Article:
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Origami for designing novel materials and structures

June 5, 2019

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One of the many "origami" designs informing proposed aerospace structures coming out of A&A's LEMS Lab.

Origami is an ancient art of paper folding, but recently, it has attracted a significant amount of attention from the scientific community due to its wide-ranging applications. Professor Jinkyu Yang’s research team in the Laboratory for Engineered Materials and Structures (LEMS Lab) is working on designing and fabricating origami-inspired aerospace structures, such as jumping and grasping robots, space landing structures, and foldable rocket motors.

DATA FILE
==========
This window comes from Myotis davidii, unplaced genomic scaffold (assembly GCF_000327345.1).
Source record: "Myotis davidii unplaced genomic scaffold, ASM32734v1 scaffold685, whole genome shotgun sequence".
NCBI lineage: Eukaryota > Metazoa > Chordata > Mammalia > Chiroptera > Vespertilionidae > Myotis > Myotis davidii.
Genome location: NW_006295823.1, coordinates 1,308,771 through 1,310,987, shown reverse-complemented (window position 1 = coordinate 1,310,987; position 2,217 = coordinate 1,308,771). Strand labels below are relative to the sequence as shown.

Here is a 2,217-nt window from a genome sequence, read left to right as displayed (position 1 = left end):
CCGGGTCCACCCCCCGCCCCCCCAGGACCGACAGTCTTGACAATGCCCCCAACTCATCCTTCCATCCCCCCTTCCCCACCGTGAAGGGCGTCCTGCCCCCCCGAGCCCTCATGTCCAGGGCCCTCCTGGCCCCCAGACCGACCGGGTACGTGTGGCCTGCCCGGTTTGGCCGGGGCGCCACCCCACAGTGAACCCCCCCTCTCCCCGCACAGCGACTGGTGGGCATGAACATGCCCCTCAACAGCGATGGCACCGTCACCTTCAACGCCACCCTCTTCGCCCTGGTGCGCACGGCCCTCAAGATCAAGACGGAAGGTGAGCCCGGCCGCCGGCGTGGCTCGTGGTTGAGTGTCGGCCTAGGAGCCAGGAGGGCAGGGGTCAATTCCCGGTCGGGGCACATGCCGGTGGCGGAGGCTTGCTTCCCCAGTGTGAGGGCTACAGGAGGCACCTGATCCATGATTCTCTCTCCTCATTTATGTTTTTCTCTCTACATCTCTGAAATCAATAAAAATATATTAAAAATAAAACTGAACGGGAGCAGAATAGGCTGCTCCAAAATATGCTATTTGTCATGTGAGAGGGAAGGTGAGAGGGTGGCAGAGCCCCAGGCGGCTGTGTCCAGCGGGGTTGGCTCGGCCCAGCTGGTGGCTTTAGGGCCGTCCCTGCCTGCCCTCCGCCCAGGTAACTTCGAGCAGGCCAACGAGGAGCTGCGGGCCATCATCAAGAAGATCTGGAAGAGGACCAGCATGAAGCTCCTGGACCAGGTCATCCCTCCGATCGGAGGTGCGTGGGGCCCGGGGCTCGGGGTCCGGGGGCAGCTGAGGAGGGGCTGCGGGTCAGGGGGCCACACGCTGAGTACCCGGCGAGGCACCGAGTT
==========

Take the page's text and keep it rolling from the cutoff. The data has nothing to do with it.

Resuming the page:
The key challenge is how to make a lightweight, deployable, yet highly stiff and strong structure in all of these applications. Typically, lightweight and deployable structures tend to lack an appropriate mechanical stiffness and strength, while stiff and strong structures are not easily foldable. To tackle this challenge, Yang’s team has developed a technique to fabricate versatile structures that are simultaneously rugged and reconfigurable. They have successfully shown prototypes in laboratory, and currently are working on expanding the concept to various applications.

See UW News, Origami-inspired materials could soften the blow for reusable spacecraft.